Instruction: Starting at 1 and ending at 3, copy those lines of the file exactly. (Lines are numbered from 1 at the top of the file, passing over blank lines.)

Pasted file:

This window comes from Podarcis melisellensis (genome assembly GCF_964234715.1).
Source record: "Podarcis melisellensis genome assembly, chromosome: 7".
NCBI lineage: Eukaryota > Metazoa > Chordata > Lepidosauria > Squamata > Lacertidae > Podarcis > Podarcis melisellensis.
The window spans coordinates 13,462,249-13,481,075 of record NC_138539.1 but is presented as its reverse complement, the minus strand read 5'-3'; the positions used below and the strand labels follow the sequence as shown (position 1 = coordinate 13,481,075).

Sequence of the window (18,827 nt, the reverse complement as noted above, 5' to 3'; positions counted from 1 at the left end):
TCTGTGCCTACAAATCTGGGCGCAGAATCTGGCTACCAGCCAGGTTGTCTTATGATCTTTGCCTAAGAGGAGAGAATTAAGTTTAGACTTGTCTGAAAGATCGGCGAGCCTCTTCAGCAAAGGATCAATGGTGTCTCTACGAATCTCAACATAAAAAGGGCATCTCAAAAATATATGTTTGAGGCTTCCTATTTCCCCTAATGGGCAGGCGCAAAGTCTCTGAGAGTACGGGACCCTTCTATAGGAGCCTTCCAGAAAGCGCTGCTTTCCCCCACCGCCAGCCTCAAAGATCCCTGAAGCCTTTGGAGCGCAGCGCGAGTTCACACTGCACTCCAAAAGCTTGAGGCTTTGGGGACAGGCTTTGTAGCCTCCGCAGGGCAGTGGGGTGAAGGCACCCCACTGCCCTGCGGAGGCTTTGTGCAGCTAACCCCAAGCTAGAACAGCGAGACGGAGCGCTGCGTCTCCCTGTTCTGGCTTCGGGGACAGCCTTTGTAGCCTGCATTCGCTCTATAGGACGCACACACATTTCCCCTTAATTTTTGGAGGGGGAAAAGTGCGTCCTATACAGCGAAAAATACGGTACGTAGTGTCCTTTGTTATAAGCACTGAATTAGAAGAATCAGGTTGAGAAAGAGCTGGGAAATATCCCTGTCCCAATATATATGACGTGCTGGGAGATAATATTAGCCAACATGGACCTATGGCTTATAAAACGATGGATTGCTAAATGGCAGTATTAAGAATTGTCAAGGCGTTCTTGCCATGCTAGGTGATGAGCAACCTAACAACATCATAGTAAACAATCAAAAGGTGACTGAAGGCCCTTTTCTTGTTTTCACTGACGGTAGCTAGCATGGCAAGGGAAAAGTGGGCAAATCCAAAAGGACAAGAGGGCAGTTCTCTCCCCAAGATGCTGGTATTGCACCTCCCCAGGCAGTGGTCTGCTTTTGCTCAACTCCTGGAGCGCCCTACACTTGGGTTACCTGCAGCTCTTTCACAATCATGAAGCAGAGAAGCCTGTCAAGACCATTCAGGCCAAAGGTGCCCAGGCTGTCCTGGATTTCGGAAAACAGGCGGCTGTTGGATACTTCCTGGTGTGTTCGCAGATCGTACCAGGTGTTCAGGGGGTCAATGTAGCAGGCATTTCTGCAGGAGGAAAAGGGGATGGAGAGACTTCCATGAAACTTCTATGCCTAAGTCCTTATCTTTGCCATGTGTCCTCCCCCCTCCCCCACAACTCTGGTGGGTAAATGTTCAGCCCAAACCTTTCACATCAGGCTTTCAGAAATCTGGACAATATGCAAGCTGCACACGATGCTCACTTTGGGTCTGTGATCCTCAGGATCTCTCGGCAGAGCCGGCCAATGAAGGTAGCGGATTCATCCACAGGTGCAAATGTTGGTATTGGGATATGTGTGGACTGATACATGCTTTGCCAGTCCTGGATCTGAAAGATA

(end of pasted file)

This window comes from Podarcis melisellensis (genome assembly GCF_964234715.1).
Source record: "Podarcis melisellensis genome assembly, chromosome: 7".
NCBI lineage: Eukaryota > Metazoa > Chordata > Lepidosauria > Squamata > Lacertidae > Podarcis > Podarcis melisellensis.